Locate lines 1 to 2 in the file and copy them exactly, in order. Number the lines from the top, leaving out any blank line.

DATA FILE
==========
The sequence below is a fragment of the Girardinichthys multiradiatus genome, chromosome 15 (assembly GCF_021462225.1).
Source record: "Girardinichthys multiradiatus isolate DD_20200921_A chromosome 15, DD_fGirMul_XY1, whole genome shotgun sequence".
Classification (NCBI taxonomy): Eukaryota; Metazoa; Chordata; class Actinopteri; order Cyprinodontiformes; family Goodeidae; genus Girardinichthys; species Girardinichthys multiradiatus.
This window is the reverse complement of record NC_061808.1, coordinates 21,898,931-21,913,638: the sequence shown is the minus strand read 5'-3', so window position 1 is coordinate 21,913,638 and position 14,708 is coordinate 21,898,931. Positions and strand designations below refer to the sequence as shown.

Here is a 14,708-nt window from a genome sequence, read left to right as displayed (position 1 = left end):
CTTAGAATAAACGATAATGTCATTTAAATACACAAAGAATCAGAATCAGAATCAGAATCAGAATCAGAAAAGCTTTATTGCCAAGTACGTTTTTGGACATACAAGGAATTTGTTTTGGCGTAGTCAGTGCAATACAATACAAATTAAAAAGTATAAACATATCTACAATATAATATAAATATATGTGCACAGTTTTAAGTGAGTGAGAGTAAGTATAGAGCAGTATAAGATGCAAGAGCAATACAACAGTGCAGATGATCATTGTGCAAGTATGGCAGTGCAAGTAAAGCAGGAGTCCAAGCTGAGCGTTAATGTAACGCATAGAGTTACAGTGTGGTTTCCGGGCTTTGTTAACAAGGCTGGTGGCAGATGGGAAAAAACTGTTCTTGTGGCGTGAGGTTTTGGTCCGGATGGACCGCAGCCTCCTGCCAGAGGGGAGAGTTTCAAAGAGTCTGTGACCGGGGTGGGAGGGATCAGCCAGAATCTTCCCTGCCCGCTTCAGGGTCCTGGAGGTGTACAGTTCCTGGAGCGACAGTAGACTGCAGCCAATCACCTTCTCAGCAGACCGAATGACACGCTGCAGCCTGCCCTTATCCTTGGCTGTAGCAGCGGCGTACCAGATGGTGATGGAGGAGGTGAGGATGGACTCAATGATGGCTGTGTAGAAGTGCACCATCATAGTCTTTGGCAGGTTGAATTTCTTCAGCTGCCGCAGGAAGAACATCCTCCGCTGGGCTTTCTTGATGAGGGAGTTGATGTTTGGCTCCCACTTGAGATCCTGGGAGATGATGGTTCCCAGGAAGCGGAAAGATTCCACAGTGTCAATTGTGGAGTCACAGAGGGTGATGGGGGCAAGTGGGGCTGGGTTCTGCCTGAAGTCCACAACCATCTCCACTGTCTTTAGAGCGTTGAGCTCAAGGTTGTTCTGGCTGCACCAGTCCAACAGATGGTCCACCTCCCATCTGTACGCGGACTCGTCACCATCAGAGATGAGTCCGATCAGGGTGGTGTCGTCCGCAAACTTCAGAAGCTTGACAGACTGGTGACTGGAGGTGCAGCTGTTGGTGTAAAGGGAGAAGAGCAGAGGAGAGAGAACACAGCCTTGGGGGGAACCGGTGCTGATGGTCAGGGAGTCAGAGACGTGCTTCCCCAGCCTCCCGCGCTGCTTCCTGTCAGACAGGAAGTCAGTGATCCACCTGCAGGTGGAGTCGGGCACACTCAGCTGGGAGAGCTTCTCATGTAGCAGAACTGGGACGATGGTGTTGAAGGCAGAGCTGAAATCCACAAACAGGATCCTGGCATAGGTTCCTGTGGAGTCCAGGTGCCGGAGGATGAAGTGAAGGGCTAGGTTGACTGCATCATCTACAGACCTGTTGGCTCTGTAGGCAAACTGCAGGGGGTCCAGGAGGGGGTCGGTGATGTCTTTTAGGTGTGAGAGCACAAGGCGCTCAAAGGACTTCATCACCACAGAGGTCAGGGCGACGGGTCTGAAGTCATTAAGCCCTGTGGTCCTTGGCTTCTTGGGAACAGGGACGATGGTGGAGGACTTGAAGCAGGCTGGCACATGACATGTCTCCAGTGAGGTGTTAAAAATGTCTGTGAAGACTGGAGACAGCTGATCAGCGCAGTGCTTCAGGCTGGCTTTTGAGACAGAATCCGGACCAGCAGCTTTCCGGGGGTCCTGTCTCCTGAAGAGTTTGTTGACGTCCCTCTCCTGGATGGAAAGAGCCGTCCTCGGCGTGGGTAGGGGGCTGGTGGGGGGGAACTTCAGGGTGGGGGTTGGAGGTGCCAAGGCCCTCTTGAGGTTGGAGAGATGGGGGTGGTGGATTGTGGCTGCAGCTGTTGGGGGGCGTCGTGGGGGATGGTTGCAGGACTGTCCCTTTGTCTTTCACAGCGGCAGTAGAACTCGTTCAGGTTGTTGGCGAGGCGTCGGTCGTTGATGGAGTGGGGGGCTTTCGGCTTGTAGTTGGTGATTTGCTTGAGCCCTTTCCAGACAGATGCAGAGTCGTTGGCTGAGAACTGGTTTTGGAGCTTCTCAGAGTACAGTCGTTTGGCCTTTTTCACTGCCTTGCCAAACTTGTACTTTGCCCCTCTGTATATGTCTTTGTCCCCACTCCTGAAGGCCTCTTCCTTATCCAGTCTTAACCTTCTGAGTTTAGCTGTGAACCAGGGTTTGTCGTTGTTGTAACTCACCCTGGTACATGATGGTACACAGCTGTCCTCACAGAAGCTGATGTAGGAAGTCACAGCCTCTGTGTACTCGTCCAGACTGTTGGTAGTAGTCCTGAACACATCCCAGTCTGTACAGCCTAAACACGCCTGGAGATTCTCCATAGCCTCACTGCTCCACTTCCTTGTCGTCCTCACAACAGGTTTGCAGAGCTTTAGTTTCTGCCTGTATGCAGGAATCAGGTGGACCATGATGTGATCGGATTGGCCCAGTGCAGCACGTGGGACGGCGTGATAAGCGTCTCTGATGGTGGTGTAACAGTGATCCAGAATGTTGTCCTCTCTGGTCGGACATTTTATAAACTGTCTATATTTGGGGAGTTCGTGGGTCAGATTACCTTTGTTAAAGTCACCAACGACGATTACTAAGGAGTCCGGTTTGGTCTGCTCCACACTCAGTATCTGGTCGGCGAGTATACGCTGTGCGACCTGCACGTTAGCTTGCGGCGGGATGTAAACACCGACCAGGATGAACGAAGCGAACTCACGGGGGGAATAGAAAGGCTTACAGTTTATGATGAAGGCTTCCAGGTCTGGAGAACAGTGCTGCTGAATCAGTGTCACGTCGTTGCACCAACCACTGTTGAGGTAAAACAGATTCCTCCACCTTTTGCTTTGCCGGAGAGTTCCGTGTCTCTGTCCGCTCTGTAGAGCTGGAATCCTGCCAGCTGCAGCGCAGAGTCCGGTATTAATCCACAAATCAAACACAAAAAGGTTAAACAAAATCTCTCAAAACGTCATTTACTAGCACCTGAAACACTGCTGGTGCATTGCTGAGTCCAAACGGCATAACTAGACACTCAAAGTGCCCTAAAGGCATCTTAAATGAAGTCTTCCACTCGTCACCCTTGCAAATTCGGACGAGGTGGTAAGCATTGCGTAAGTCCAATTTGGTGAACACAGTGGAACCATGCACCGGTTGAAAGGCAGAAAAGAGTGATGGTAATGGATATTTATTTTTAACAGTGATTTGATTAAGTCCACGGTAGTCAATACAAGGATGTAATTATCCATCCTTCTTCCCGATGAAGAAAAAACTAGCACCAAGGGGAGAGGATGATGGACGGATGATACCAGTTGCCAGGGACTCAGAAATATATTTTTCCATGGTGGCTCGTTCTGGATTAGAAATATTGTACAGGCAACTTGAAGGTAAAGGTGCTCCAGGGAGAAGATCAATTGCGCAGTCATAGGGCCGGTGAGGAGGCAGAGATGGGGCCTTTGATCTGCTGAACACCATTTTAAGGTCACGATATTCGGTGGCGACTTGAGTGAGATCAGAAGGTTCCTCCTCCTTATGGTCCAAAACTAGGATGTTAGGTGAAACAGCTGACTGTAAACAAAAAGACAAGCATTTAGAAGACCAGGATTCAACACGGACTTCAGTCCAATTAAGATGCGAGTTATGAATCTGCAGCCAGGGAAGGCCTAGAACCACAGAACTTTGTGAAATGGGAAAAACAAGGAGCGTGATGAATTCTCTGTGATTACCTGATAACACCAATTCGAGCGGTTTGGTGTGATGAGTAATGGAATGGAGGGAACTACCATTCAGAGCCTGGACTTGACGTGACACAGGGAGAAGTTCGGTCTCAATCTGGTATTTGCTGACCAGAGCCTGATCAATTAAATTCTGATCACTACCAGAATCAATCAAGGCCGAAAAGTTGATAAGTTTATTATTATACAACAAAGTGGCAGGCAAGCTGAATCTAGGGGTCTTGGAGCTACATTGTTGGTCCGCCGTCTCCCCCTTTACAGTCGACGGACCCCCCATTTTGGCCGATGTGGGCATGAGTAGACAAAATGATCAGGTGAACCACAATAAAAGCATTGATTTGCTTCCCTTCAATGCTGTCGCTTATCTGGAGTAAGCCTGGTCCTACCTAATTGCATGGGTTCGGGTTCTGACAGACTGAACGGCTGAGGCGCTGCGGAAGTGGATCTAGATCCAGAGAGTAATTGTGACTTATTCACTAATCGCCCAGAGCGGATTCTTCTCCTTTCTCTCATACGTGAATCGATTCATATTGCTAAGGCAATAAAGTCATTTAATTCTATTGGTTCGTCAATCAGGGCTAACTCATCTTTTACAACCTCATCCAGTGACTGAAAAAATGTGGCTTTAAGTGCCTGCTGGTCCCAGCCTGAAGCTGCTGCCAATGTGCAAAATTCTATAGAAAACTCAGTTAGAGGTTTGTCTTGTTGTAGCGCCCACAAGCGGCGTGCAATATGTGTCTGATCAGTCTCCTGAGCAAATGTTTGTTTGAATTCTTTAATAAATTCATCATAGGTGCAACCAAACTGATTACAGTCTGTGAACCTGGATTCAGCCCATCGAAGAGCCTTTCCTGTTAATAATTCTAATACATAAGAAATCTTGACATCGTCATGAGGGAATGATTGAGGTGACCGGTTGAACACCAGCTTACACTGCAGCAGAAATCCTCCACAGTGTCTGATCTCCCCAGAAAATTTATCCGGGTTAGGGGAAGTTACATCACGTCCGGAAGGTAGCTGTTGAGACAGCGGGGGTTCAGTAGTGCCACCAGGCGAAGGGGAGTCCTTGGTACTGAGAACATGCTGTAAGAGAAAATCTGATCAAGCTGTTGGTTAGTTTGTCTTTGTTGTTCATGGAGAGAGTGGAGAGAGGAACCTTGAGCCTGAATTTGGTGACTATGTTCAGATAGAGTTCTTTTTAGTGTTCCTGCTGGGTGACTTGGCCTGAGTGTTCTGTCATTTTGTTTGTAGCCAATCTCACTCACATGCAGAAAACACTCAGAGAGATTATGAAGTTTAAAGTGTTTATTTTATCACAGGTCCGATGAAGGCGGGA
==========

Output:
The sequence below is a fragment of the Girardinichthys multiradiatus genome, chromosome 15 (assembly GCF_021462225.1).
Source record: "Girardinichthys multiradiatus isolate DD_20200921_A chromosome 15, DD_fGirMul_XY1, whole genome shotgun sequence".